Discover the ancient history of the mysterious Santubong

Mount Santubong is popular among hikers and nature lovers. — Photos: KAMARUL ARIFFIN/The Star

Blanketed by lush vegetation, the view of the enchanting mountain was the first to greet us in Santubong, Sarawak, followed by Mohd Sherman Saufii, the assistant curator of the Sarawak Museum.

Though this area is best known for its hiking trails and nature walks, we were there to discover the buried treasures of ancient civilisations in the state. Located near the Sarawak Delta River, Santubong hosts a collection of some of the state’s most important archaeological finds.

The story goes back to 1947 when British anthropologist and ornithologist Tom Harrison became the curator of the Sarawak Museum. A year later, Harrison uncovered iron slag concentrations with mine detectors in various sites scattered throughout Santubong, including Sungai Jaong, Bongkissam and Bukit Maras. He began actively excavating the said sites from 1952 to 1966, when he concluded his research.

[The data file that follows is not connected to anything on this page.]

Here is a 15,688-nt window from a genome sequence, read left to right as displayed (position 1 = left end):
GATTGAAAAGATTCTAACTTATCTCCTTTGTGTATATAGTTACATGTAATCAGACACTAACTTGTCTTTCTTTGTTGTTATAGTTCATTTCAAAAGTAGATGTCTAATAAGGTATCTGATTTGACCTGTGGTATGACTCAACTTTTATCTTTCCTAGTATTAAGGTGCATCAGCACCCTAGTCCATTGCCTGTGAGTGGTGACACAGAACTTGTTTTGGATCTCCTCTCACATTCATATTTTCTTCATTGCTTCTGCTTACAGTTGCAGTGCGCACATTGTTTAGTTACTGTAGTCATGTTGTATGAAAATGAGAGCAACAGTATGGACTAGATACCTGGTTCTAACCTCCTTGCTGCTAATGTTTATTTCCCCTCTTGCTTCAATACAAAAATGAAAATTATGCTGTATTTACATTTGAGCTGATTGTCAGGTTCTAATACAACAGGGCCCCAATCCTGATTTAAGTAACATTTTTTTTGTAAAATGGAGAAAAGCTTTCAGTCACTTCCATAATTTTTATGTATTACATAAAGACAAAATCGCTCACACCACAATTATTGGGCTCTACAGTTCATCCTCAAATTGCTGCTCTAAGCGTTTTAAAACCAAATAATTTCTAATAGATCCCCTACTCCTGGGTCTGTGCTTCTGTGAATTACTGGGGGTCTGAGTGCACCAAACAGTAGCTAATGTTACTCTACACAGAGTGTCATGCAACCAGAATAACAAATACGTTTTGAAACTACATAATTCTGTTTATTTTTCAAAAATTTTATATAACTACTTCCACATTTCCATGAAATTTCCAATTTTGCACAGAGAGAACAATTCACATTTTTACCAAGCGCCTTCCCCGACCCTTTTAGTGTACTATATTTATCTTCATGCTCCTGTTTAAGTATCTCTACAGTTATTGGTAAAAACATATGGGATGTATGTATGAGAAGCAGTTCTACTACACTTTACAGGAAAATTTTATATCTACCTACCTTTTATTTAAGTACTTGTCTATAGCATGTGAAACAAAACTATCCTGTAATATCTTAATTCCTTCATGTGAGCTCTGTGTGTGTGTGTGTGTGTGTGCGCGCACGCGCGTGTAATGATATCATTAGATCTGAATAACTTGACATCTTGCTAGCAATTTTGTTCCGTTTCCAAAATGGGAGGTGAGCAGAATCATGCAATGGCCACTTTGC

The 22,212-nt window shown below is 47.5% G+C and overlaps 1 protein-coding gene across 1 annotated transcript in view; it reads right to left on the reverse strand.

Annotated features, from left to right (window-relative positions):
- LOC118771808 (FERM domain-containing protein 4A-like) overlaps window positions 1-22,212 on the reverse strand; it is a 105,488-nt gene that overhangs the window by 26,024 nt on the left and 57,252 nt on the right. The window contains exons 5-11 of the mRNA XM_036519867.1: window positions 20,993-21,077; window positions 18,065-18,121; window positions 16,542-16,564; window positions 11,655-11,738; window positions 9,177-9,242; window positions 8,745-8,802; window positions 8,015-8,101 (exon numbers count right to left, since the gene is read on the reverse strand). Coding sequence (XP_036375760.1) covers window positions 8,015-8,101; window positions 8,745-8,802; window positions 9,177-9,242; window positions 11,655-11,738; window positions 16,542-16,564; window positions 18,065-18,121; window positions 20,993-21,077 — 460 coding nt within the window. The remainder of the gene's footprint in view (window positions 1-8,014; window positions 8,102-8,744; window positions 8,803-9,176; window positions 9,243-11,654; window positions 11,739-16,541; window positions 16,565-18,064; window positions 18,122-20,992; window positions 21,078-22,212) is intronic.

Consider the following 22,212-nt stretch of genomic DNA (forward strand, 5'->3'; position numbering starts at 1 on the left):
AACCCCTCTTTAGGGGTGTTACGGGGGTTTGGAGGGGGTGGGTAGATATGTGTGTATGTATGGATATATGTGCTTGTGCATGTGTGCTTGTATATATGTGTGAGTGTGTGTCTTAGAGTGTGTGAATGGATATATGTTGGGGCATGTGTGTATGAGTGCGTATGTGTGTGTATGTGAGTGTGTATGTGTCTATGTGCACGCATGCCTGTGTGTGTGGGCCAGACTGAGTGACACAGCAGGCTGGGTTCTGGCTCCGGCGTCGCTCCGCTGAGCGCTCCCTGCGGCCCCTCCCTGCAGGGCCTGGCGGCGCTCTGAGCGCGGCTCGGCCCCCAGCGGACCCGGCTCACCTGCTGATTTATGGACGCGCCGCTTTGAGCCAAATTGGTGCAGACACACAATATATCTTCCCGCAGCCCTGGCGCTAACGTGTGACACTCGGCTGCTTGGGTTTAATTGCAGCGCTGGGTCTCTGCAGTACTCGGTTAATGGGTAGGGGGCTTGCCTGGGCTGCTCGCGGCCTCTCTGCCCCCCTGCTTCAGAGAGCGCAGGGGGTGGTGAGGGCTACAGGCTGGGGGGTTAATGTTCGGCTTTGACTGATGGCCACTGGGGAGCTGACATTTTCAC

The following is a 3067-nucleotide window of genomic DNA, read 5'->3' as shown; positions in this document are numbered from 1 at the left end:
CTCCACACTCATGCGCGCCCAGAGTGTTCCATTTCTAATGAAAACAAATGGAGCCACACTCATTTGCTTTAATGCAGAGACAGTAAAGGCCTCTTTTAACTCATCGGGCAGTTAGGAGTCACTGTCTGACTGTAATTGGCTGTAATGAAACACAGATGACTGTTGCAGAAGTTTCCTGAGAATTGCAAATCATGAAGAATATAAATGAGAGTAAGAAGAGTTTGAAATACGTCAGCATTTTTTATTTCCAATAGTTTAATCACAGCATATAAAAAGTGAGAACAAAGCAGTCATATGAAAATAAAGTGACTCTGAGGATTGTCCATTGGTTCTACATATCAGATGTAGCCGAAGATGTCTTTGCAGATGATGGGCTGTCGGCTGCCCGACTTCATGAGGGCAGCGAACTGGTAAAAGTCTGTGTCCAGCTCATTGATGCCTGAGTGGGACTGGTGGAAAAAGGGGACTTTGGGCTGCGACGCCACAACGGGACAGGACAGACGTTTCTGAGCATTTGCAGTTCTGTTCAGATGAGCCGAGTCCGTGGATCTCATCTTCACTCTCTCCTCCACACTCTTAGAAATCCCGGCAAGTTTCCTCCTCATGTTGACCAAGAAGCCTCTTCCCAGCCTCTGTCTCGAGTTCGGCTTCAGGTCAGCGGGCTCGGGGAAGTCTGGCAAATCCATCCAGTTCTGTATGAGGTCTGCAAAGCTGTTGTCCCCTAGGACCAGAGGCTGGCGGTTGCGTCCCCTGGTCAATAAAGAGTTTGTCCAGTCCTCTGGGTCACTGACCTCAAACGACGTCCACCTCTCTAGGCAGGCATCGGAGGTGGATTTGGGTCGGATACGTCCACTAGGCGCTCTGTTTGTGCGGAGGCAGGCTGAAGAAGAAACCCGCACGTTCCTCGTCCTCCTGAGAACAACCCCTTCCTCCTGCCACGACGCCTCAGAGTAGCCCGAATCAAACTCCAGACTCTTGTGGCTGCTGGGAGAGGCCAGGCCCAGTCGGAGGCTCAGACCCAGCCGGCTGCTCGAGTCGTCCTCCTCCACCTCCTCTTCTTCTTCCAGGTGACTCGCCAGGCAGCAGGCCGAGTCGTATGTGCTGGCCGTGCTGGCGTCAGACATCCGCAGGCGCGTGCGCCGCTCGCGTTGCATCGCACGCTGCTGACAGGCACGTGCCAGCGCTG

The research team unearthed historical evidence of human settlement dating back to as early as the 10th century. Besides traces of iron slag, among the artefacts found at the sites were ceramic shreds and fragments of pottery.

“This proves that Santubong was once a trading port thriving with iron mining (and smelting) activities. The discovery of ritual deposits further shows the emergence of Hinduism and Buddhism in the state,” said Sherman, who guided an archaeological tour for a group of journalists.

The group spent a few hours with Sherman learning about the ancient sites which played a crucial role in shaping the state’s history.

Mysteries of the past

At Sungai Jaong, we came across mysterious rock carvings (petroglyphs), but one that fascinated us was the Batu Gambar sculpture. As intrigued as we were, its meaning remained a mystery. Over 100 rocks were found inscribed with carvings of human figures, symbolic representations and markings, and they are said to reflect the commercial activities back in the day.